On May 24 the last items to move from the current high school will be moved into trailers and everything from the current junior high school will be moved across the campus to the current high school.
Once the junior high items are moved into the new school, the fifth and sixth grade items will be moved from the trailers into the current junior high school while the items from Schultz will be moved into the current high school.
All of the items going to the new high school will be kept in storage until the facility is complete this summer. Any heat sensitive items, like computers and video tapes, will be stored separately in a school district building.
Keeping items for the new high school in storage instead of placing them in the gymnasium or another large room will ultimately save time, Steska said. School officials only want to have to move the items once.
"We're hesitant to take over the building too early," he said. "We did the same thing when we moved into the Career and Technology Center. Some things sat out there for two or three months."
Steska said he has no doubt the items will be safe in the trailers.
Year of purge
The district's eight principals have been preparing their teachers for the move since the beginning of the school year.
Central High School principal Mike Cowan said he created a theme for the year: Purge. He said he's been encouraging teachers to get rid of clutter.
"The move itself is somewhat daunting," Cowan said. "This will be the fourth move I've experienced so I bear testimony that it can be done."
Cowan said the move has been on the agenda for each of the semimonthly faculty meetings for a while, but it hasn't been discussed in great detail with the students.
"We haven't wanted to distract them too much from the MAP," he said, referring to the Missouri Assessment Program test. "We're trying to time this so at some point we move efficiently, but also have a high quality conclusion to the end of our academic year. We don't want people to move into the move mentality just yet."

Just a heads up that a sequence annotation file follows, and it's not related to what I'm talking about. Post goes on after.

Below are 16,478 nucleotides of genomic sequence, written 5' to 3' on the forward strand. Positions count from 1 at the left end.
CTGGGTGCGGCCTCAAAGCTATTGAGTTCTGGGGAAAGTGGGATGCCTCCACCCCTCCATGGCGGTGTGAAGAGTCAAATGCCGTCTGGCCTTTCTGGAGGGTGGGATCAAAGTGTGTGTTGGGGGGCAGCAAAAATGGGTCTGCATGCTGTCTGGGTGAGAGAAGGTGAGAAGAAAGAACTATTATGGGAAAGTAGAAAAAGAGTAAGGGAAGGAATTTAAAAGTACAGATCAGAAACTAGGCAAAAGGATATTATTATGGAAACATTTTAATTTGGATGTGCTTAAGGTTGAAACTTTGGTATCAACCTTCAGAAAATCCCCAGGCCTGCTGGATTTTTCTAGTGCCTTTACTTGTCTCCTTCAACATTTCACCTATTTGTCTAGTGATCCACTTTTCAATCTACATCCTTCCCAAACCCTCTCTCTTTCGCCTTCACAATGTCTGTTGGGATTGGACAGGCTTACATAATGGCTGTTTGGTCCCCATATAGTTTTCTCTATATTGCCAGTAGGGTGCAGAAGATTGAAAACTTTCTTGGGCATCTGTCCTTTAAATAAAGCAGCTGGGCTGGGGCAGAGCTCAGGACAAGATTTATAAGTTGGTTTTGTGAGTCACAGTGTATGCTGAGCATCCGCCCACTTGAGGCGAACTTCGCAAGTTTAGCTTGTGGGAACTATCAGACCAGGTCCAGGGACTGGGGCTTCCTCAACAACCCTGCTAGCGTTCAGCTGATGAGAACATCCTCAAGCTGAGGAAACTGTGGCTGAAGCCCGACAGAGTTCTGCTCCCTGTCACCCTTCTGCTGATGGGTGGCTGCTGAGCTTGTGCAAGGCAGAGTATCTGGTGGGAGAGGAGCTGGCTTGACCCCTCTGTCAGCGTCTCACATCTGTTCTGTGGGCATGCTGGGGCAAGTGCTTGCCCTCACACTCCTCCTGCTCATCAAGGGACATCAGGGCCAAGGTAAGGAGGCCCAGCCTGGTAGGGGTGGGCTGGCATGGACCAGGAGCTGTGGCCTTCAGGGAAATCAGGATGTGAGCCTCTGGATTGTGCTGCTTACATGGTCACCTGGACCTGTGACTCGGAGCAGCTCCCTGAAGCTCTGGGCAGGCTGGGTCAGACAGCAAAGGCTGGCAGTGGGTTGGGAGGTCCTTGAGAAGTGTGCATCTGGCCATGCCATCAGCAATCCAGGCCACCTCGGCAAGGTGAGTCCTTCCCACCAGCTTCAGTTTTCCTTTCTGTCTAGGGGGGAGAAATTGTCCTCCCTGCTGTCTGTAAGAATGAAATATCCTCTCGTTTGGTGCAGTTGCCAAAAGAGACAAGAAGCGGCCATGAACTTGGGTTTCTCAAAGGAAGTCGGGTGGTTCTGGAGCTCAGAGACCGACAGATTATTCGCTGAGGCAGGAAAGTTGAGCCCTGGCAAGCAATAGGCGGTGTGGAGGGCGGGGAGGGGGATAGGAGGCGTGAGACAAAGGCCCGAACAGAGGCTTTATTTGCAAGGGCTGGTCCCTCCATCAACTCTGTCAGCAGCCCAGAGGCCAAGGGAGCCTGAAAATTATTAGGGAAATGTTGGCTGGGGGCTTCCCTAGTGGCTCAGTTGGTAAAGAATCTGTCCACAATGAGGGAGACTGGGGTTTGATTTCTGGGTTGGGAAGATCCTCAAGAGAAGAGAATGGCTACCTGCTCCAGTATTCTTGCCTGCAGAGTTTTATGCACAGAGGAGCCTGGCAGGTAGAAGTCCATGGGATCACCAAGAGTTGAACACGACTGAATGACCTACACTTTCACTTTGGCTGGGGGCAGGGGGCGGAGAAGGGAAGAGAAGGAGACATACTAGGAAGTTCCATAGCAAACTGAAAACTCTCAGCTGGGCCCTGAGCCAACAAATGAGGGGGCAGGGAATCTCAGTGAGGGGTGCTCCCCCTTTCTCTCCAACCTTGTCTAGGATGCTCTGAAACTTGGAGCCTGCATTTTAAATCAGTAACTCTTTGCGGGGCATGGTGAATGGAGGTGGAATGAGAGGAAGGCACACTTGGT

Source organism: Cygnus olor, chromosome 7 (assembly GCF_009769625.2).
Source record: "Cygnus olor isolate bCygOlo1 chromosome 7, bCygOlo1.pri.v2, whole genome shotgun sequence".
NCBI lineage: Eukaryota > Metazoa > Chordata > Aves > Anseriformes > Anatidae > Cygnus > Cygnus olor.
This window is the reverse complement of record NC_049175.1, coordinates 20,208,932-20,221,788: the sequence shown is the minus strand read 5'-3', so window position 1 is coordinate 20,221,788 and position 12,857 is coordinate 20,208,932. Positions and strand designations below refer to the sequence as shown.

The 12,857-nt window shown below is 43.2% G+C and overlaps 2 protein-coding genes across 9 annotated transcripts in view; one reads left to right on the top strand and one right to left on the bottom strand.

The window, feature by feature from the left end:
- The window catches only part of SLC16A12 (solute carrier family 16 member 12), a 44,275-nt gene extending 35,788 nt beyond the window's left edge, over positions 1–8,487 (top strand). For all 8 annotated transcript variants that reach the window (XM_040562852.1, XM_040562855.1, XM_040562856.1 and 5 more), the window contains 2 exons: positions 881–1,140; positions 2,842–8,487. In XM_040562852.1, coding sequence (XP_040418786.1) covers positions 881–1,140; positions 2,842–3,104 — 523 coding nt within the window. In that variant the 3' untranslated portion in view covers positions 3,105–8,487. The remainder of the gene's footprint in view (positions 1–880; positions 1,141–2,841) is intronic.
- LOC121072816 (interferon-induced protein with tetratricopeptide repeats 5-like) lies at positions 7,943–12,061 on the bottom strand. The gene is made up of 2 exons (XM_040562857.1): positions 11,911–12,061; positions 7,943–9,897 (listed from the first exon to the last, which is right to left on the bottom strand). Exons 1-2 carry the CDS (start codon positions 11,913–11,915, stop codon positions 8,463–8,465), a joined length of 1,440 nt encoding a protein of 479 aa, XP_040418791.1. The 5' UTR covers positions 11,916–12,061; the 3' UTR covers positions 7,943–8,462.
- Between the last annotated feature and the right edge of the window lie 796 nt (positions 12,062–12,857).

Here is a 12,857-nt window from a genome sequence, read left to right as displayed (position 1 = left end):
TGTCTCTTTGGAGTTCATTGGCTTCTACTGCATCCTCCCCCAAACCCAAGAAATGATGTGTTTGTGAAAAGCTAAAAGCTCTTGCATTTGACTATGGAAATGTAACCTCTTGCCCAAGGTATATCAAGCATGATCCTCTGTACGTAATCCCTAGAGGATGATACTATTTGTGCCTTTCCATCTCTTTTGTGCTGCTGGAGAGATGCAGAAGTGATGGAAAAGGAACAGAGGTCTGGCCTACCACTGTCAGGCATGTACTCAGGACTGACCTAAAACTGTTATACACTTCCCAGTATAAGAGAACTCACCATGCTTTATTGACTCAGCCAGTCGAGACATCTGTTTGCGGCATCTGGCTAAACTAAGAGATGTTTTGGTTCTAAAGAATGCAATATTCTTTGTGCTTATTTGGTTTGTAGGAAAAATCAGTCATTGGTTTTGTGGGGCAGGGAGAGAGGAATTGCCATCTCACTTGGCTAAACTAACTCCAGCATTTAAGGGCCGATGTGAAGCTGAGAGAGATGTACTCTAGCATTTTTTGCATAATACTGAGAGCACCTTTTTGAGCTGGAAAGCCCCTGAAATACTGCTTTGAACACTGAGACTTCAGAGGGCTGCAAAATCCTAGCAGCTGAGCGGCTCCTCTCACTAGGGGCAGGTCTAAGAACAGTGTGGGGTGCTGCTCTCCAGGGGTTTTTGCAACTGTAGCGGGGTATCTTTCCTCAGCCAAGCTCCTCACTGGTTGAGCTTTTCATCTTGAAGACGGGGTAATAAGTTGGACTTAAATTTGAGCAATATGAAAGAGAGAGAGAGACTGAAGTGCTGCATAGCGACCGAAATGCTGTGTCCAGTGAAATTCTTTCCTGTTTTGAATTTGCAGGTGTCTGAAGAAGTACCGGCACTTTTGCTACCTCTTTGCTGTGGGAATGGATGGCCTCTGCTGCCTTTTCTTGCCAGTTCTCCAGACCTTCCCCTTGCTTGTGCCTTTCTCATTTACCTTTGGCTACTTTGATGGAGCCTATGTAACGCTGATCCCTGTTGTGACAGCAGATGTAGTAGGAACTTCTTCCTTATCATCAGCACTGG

Lee Gattis, principal at Schultz, said he hasn't talked about the move in great detail with his students either, but senses excitement among both students and teachers.
"Schultz has been around a long time," Gattis said. " Some will miss the building, but everybody's adapting and a lot of people are excited and want to see their new rooms."
Pat Renard has taught family and consumer sciences at Schultz for 11 years. Prior to that she taught at Central High School for 18 years. At the end of the year she will move her classroom items back to the current high school building, which will house grades seven and eight next year.
"It's like I'm going back home," she said. "I don't have to learn a new building. It's kind of exciting."
Lindsey Greene, a student at Schultz, is excited about the move as well.
"I think it's neat that we get to help," she said. "It would be really hard for just the teachers to do it themselves."
Johnathon Lewis, also a student at Schultz, said he doesn't mind the work.
"It's cool," he said. "It'll be the last day so we won't have anything to do anyway."
Central Junior High School principal, Gerald Richards, said he's heard some of his eighth and ninth grade students say they are looking forward to the move and others who question why they have to come to school on the last day just to help with the move.
"We're encouraging them to come and be of assistance," Richards said. "But I'm sure some will look at that as a free day."
335-6611, extension 128